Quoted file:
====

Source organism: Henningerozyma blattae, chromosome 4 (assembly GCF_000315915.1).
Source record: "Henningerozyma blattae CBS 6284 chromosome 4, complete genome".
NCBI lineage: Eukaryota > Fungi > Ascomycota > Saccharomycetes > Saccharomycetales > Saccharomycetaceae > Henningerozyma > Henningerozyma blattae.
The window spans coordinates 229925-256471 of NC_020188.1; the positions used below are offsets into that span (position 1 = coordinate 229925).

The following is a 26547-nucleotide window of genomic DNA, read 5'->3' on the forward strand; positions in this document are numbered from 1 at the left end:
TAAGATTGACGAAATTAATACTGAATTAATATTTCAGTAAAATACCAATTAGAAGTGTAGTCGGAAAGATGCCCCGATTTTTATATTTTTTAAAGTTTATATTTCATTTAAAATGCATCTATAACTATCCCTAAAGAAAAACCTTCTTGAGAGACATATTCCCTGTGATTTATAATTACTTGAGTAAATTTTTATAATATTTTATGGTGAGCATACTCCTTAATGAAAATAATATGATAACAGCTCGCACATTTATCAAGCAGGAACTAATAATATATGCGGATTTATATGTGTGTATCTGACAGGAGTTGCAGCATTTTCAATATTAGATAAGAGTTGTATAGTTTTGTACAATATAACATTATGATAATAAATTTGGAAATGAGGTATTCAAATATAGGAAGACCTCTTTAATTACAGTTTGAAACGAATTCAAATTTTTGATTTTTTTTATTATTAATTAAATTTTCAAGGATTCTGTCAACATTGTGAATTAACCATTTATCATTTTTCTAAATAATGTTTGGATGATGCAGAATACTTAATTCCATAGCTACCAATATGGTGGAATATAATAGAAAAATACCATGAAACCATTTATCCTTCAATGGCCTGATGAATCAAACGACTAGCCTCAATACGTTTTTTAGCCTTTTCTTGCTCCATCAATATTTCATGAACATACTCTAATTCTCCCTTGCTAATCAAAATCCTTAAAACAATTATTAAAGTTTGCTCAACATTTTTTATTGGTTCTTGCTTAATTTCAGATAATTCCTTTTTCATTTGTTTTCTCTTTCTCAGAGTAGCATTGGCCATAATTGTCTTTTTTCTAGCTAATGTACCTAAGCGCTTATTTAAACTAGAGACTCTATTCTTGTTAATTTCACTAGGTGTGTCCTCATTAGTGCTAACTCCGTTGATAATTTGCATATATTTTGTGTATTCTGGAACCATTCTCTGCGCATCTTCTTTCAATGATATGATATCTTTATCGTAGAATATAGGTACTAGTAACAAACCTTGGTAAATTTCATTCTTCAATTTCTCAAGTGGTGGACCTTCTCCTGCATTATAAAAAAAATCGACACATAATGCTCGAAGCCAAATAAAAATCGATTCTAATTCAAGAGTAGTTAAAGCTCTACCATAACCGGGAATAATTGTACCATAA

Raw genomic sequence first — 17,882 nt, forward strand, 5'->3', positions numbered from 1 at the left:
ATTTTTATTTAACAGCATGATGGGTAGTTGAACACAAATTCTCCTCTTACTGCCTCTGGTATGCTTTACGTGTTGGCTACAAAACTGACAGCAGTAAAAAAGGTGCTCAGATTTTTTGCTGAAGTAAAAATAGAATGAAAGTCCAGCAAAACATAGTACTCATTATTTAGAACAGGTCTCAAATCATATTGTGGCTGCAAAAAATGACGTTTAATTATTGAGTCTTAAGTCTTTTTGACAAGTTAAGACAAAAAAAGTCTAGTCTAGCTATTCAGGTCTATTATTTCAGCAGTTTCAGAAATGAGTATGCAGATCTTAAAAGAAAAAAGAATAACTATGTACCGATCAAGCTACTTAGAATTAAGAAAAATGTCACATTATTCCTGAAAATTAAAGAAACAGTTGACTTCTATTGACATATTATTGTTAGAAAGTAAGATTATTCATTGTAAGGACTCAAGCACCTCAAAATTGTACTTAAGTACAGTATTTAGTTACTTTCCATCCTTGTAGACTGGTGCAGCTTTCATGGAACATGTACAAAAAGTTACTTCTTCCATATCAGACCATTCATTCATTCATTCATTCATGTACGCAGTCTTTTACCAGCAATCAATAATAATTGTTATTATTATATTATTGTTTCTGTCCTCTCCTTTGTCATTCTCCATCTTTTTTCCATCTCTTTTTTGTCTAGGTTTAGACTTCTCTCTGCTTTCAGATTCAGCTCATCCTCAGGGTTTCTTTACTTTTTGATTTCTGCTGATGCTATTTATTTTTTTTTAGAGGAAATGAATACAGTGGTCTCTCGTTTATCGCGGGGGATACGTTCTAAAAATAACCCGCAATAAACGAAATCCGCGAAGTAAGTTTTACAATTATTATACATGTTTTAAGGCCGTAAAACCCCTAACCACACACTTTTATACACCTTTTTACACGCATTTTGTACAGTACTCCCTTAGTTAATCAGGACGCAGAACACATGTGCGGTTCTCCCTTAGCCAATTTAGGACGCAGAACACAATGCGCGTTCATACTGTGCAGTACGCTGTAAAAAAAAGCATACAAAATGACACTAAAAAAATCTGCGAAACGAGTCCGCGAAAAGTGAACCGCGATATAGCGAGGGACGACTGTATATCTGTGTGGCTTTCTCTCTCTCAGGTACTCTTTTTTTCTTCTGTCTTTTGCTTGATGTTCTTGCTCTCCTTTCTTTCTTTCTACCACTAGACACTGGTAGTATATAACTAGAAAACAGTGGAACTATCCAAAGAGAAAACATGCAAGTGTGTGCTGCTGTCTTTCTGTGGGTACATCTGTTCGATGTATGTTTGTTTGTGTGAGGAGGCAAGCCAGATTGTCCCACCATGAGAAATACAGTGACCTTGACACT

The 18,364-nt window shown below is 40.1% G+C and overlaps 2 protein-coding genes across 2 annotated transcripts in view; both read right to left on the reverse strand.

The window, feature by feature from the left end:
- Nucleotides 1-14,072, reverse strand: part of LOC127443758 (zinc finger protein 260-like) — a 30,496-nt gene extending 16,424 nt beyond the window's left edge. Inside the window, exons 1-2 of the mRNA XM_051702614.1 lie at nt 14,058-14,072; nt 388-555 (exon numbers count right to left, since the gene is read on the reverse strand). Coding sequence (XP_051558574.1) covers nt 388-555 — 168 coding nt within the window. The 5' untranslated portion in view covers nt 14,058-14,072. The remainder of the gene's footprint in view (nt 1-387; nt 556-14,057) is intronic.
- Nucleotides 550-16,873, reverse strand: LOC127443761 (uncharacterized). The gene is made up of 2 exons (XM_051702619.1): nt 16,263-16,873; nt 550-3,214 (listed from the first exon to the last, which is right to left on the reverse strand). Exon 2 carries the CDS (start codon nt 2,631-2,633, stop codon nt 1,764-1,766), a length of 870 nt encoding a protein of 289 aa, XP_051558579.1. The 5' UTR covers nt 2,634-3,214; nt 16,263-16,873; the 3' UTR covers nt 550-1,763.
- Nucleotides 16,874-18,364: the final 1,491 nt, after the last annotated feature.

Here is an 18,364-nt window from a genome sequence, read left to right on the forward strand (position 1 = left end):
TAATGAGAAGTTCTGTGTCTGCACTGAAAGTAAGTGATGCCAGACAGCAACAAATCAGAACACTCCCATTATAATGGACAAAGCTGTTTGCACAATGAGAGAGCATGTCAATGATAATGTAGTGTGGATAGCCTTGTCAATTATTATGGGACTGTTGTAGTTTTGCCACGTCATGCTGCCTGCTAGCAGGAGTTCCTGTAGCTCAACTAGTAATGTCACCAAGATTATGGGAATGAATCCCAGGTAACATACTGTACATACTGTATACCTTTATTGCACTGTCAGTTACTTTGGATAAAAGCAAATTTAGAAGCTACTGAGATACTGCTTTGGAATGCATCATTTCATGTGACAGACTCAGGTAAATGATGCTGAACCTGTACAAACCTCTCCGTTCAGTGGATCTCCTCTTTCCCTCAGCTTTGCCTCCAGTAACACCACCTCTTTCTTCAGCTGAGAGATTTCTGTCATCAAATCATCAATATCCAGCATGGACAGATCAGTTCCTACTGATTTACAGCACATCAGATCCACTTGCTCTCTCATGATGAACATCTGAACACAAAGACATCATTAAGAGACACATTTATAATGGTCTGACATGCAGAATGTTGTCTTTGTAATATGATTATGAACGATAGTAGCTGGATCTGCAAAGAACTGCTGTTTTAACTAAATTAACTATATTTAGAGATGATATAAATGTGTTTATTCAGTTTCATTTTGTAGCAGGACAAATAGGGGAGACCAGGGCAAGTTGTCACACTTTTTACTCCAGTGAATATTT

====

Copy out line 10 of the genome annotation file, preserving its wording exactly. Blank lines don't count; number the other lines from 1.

The window, feature by feature from the left end: